Public relations is a significant part of a business’s success. How do you customers view your company, product or service? How can they know what to expect from you (and inevitably compare their experience with those set expectations)? Many organizations understandably have a love-hate relationship with mission statements. As a result, they are often written out of rushed necessity instead of careful consideration. But what details signify a strong mission statement and why is it so important to have one?
First, a good mission statement will clearly define the following elements: cause, action, and impact. These three elements unite your mission statement. Although it is preferred to state each of these explicitly, the statement remains plenty effective when one is clearly implied. Let’s get into more depth and break down a couple of examples.
Ask yourself these three questions: What do we do? Who do we do it for? Where does it happen? The answer to these three question become the fundamental definition of your cause. Nike’s mission statement is as follows: “To bring inspiration and innovation to every athlete in the world.” As you can see, Nike’s mission statement includes all three elements of a good mission statement. Short, sweet, and to the point. Even better? It includes buzzwords such as inspiration and innovation that connects with your customer’s emotions.
Amazon’s mission statement is an example of when it works even when one of the elements is implied. Amazon’s mission is “To be the most customer-centric company in the world, where people can find and discover anything they want to buy online.” In this case, what they do is two-fold, while it is implied that anyone in the world with access to the internet is their customer.
Now that you’ve established what you do, you want to briefly explain how you do it. Starbucks does this very well in their mission statement: Their mission is “To inspire and nurture the human spirit – one person, one cup and one neighborhood at a time.” Replace the hyphen with the word “through”. You now have your ‘how”: “one person, one cup, and one neighborhood at a time. Gradual change.
This is where your customers’ expectations come into play. When you explicitly tell them how you’re going to accomplish this goal, they know what they can reasonably expect from you and then can hold you to those expectations!
Except in rare cases, this is the one element that is implied most of the time. Your impact includes the changes, both long-, medium- and short-term, you strive to make and see.
From the previous examples, you can see that Nike hopes to impact the world through the reminder that everyone can be/is an athlete. As default, Nike encourages living a healthy life, through exercise.
By making all things available and accessible to everyone, Amazon impacts the world by make it a more affordable and convenient place. That way people can enjoy and put more emphasis on other parts of their lives such as work and their families.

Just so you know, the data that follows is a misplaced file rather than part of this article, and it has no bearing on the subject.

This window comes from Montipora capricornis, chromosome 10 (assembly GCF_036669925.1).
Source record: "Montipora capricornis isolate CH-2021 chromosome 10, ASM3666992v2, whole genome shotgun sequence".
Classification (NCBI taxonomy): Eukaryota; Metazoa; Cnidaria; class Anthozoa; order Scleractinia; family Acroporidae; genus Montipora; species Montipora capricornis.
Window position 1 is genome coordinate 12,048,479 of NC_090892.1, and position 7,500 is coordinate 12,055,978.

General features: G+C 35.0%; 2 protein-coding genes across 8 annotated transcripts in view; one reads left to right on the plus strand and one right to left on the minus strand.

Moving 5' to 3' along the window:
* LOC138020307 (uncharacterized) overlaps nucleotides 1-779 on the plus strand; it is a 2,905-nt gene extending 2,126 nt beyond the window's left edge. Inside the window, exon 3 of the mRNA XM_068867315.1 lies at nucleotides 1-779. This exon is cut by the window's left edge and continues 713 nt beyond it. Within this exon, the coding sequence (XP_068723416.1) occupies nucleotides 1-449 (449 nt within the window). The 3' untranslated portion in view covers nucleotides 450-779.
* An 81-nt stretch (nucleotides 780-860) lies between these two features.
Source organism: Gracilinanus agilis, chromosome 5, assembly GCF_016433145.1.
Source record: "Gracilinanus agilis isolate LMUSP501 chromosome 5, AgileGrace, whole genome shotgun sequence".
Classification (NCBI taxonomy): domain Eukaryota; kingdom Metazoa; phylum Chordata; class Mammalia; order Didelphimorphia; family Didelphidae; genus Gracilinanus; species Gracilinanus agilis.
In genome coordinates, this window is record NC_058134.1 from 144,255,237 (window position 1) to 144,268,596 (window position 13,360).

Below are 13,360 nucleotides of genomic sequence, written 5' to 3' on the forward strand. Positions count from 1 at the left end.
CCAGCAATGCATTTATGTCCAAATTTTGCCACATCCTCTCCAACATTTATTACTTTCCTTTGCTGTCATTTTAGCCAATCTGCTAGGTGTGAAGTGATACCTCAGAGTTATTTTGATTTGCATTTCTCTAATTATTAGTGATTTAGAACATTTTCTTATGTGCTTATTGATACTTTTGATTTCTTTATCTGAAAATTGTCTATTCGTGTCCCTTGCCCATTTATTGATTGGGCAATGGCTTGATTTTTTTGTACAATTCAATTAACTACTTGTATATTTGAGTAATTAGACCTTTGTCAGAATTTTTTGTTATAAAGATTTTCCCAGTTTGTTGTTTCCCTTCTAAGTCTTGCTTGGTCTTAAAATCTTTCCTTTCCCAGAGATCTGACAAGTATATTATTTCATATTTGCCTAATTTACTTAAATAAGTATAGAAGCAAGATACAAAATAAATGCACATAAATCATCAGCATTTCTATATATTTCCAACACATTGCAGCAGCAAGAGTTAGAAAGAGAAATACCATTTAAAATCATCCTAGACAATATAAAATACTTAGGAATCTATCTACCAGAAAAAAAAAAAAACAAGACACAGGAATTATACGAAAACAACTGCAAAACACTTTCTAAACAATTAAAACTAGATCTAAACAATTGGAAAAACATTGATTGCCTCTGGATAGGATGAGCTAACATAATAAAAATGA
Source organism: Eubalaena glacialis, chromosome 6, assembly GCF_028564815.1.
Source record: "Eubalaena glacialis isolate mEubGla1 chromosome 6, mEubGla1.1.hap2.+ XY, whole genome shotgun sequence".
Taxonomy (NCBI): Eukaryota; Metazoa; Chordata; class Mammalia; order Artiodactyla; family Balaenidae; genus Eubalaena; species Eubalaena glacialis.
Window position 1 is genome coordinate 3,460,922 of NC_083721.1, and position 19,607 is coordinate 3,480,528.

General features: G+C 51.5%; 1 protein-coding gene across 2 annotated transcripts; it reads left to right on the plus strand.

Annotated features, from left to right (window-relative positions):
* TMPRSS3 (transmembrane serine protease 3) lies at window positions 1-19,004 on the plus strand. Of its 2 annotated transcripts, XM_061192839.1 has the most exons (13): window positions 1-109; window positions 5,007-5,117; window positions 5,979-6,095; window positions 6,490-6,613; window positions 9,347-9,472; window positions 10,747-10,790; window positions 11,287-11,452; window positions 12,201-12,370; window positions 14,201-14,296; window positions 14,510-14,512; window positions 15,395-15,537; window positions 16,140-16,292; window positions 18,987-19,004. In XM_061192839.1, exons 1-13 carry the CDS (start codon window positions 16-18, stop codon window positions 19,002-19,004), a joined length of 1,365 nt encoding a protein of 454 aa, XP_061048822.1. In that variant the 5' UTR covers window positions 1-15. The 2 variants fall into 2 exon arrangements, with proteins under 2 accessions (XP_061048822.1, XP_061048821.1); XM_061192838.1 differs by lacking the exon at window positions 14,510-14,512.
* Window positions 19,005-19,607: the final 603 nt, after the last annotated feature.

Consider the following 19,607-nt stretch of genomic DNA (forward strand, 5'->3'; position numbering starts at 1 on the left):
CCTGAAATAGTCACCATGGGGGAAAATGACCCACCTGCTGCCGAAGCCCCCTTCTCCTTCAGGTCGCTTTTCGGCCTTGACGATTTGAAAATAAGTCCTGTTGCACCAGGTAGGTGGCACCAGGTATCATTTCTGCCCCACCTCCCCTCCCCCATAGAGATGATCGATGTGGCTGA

Maybe you thought that a mission statement was irrelevant to your business or that this need was only reserved for Fortune 500 companies. Well, I’m happy to inform you that that’s not the case! Companies big and small benefit from having a strong mission statements. Having one helps a company get really clear and stay really focused. Once you have broken it all down and have a simple answer, this becomes the driving force behind everything your business does. It becomes a guide for any decision you make regardless of how big, small, or number of people it impacts. This includes internally with your employees, teams, and shareholders and externally with your customers, prospects, vendors, and associates.
It also provides a company with direction and outlines goals to accomplish. It’s a road-map to success for your company within certain boundaries like your industry. No one can predict the future, but it gives each member of the company a clear view of what company leaders want the future to look like, thus aligning everyone’s understanding of what we do and where we’re going. Lastly, it shapes strategy and improvement. There is no need to copy competitors and jump on the bandwagon. A mission statement provides room for evaluation, improvement, and innovation. When you know what you’re measuring, you can make changes to insure you’re hitting each benchmark.
You have a mission. Every business does. So, here’s my challenge to you. Take a look at your mission statement and see if yours could use some tweaks. Even if you’re confident in your mission statement, just take a look anyway. Sometimes a mission has changed or modified and your statement should reflect that. If you don’t have one, make one! Just like when you want to accomplish a goal, it’s best to put it into writing. Even if you’re the only one who sees it. Keep it short, make it memorable, let it represent your business well. Because of the end of the day, a well-crafted mission statement can provide the focus and motivation you need to take your business to the next level.